VLADIMIR Putin has ordered US officials to leave Russia immediately amid fears he plans to order an invasion of Ukraine.
The Kremlin has massed 100,000 troops, with tanks, artillery and ballistic missiles, within striking distance of its neighbour’s borders.
The US said it is concerned Putin could quickly order an invasion of Ukraine[/caption]
Russian foreign ministry spokeswoman Maria Zakharova said US embassy staff who have been in Moscow for more than three years were being ordered to fly home by January 31.
Fresh footage shows the Russian tanks on manoeuvres in a region bordering Ukraine.
US Secretary of State Antony Blinken warned on Wednesday Putin could quickly order an invasion of Ukraine if he had a pretext for doing.
He said America was “deeply concerned by evidence that Russia has made plans for significant aggressive moves against Ukraine”.
“We don’t know whether President Putin has made the decision to invade. We do know he’s putting in place the capacity to do so in short order,” he said.
Russia has also “intensified disinformation to paint Ukraine as the aggressor” and increased anti-Ukrainian propaganda by more than tenfold to levels not seen since its 2014 invasion of the country.
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“The idea that Ukraine represents a threat to Russia would be a bad joke if things weren’t so serious,” he said.
He said Putin may “claim provocation for something that they were planning to do all along.”
Kiev’s intelligence chief recently warned Russia could invade by the end of January with a massive assault across ten fronts.
That would be followed by an attack from the air involving up to 3,500 paratroopers and special forces.
What is happening between Russia and Ukraine?
RUSSIA and the Ukraine have remained technically at war since 2014.
Ukraine was aligned with Russia as part of the Soviet Union until its collapse in 1991, following which it became an independent state.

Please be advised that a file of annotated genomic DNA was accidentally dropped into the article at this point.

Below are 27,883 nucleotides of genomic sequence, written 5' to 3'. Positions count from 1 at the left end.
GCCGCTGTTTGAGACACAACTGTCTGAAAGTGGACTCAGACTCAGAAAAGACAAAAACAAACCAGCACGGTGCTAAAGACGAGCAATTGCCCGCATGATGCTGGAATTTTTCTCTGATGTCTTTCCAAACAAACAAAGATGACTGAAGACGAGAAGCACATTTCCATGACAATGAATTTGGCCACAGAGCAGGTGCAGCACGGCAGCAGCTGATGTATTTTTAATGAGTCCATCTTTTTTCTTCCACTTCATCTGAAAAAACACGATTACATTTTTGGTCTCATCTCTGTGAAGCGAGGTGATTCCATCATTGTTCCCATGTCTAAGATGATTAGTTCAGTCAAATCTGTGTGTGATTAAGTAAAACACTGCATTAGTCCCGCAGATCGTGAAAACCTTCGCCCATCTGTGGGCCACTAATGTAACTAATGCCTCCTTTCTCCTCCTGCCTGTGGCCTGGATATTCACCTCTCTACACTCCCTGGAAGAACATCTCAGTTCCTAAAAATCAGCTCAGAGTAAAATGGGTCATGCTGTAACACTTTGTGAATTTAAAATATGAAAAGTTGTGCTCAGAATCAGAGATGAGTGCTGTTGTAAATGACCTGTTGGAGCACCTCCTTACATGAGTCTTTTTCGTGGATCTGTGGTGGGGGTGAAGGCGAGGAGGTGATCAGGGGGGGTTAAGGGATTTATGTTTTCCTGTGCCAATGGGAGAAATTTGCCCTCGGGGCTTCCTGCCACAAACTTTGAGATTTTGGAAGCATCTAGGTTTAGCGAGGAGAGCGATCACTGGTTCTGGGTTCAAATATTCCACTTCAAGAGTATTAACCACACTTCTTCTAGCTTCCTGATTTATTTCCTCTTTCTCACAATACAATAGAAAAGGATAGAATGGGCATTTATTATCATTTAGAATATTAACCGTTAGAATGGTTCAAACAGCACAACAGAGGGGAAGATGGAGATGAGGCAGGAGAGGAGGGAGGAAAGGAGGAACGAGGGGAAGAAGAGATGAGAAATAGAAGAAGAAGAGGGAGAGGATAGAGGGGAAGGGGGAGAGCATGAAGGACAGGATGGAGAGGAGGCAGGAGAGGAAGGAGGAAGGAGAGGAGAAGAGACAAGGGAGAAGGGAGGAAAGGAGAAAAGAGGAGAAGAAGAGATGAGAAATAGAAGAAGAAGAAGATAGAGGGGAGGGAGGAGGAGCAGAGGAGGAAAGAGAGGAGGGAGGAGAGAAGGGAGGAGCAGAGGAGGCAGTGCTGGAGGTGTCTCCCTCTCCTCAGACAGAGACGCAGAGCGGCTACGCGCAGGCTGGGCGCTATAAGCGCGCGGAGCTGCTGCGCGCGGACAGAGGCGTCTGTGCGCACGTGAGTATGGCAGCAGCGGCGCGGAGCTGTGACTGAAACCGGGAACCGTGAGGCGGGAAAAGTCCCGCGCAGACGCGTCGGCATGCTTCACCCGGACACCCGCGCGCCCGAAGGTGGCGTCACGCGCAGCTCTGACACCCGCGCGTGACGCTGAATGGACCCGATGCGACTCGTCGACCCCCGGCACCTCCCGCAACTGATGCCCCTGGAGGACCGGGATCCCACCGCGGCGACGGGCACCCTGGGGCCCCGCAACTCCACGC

Both nations remained closely tied – but Ukraine gradually began to distance itself, seeking deeper ties with the West.
The open conflict was triggered by the Ukrainian Revolution in 2014 – when an uprising overthrew the pro-Russian government of Viktor Yanukovych.
Vladimir Putin’s forces reacted by annexing the region of Crimea from Ukraine – a move which was widely condemned by the West.
The conflict then spiralled when pro-Russian groups in Eastern Ukraine then took up arms against the state.
Russia gave their backing the separatist forces which formed breakaway republics in Donetsk and Luhansk.
Putin’s forces then launched a military incursion into these regions as they gave their support to the rebels.
Russia continues to hold Crimea – and claims the region joined them willingly after they a referendum.
Seven years have now passed and the War in Donbass remains at a stalemate.
It is estimated some 14,000 have been killed in the conflict, including more than 3,0o0 civilians.
Ukraine and the rebels signed a new ceasefire in July 2020 – but clashes have been steadily increasing again throughout 2021.
It would then be followed by a mass assault across the border, amphibious landings in Odessa and Mariupol, and a smaller attack from neighbouring Belarus.
Russia however has always denied any aggressive intentions towards Ukraine – branding reports as “hysteria”.
Putin said Wednesday his government is seeking guarantees from the West that it not move troops or weapons systems “in close vicinity to the Russian territory”.
The US embassy in Moscow is the last operational US mission in the country, which has shrunk to 120 staff from about 1,200 in early 2017.
The expulsion of diplomats appears to be in retaliation for the US ordering expelling 27 Russian diplomats and their families.
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